November 2011 Archives
When thumbing through the Thanksgiving
cookbook I wrote for Williams-Sonoma in 1997 (link), I rediscovered my recipe for Cranberry Sauce with Grapefruit and Honey. We have a prolific grapefruit tree in the yard of our new home, and so my decision about how to flavor the cranberries this year was easy.
One of my all time favorite sweet ingredients shows up in this sparkling condiment too- crystalized ginger. The resulting dish is tangy from the grapefruit and cranberries, sweet from the honey, and slightly spicy from the ginger- a terrific compliment to roast turkey.
My friend Sonja requested this recipe as soon as I served it to her a few nights ago, and then my cousin Rachel asked for it when I told her about it. All three of us will be putting it out as a nibble before our Thanksgiving feasts, with carrot and celery sticks and blue tortilla chips as dippers.
I created the recipe after an outstanding dinner at Farmshop
, in Brentwood. The meal began with a stunning pumpkin hummus topped with sautéed garbanzo
beans, and I enjoyed the dish so much, I wanted to create my own version.
I like butternut squash more than pumpkin, and had half a squash in the fridge, so I roasted it to intensify its sweet, earthy flavor. I boiled dried garbanzos- canned will work fine, but freshly cooked dried beans have a cleaner, less salty taste. Look for them at Indian and Middle Eastern markets, if they aren’t in your grocery store.
One of the biggest challenges on Thanksgiving day is producing a silky, deeply flavored gravy amidst the chaos of final preparations- pulling the turkey and dressing out of the oven, mashing potatoes, putting the finishing touches on vegetable dishes, and garnishing the turkey platter. To avoid this chaos, I decided to create a make-ahead gravy with all the good tastes of the traditionally prepared sauce, and I am thrilled with the results
Both a cousin and a sister-in-law stick to gluten-free diets, so I added gluten-free constraints to the challenge of formulating the perfect gravy, but, the recipe is also great with more customary wheat flour too.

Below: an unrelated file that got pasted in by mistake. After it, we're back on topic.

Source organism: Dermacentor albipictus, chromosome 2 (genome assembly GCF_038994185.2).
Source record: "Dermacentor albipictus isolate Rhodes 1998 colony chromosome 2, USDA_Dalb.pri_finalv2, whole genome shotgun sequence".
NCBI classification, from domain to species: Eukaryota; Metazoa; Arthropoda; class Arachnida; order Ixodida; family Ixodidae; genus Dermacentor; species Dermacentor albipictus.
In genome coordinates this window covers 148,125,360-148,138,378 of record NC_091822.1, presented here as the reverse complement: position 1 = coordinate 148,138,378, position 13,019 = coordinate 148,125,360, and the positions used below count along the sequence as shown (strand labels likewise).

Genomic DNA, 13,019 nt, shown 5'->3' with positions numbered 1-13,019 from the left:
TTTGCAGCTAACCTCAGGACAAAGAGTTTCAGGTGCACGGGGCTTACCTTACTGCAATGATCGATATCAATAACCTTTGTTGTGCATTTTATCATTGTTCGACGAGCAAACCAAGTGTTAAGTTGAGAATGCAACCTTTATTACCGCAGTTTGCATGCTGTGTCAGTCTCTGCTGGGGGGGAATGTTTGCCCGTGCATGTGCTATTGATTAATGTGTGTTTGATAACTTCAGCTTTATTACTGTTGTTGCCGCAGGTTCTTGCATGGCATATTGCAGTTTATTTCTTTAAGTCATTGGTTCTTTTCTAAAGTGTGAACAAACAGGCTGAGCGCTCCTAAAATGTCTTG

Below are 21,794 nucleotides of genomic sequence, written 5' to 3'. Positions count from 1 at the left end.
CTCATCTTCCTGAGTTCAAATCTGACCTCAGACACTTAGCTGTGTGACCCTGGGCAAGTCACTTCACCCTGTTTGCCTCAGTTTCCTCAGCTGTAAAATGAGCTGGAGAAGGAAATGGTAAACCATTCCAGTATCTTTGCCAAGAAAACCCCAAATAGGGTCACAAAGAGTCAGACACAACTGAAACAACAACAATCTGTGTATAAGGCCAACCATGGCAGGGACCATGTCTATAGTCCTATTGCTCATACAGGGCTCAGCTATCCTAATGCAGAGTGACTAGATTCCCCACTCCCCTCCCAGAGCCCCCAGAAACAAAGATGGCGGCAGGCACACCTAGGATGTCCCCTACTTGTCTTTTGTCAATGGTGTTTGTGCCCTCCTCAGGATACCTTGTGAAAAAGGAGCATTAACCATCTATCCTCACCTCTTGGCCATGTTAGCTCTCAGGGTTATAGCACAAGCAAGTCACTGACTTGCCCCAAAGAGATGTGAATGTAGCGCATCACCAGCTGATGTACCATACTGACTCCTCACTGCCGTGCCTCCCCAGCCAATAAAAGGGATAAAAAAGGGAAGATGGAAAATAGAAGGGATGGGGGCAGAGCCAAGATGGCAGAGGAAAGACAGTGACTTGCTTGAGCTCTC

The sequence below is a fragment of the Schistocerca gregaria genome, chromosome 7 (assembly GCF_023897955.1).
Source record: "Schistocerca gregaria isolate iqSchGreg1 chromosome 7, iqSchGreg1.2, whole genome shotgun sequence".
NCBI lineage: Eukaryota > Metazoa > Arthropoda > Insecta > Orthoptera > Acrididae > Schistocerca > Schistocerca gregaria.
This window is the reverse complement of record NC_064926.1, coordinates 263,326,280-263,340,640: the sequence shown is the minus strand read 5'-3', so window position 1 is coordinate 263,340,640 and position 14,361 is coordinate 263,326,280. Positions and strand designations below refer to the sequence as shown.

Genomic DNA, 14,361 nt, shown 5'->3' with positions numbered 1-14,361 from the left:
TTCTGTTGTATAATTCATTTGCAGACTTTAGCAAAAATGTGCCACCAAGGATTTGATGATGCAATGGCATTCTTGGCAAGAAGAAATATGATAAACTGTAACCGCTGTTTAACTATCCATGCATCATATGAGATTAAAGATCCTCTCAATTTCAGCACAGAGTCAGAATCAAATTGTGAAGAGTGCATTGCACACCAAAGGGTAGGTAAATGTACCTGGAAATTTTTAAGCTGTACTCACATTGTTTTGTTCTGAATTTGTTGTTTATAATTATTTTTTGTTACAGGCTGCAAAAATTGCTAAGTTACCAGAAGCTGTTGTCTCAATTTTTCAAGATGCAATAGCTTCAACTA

The crucial step to this sauce is cooking up a rich turkey stock at least 1 day before the feast. I purchase extra turkey necks, brown them in a Dutch oven, cover with water, and let the brew bubble for a few hours. Meanwhile I am blanching green beans, simmering the cranberry sauce, and cutting up carrot and celery sticks to use as dippers for the butternut squash hummus I will put out as a starter on Thanksgiving (look for that recipe tomorrow).
When the cool wind started roaring around our new hilltop home last week, I got out a heavy saucepan, and stirred up a batch of herb-scented polenta to warm us up. The simmering potion took the chill off the house too.
I keep a package of Bob’s Red Mill medium grind cornmeal (available at many grocery stores) in the cupboard at all times; that along with other staples- a bit of onion, scallion or shallot, a handful of fresh herbs, and a little grated cheese, are all the ingredients needed to transform cornmeal into a creamy polenta.
There is one step in the preparation that requires attention- adding the grains of corn to the boiling liquid in such a way as to avoid clumps. The technique is simple: scoop up about ¼ cup of the cornmeal at a time, and sprinkle it from the measuring cup into the bubbling water, whisking all the time.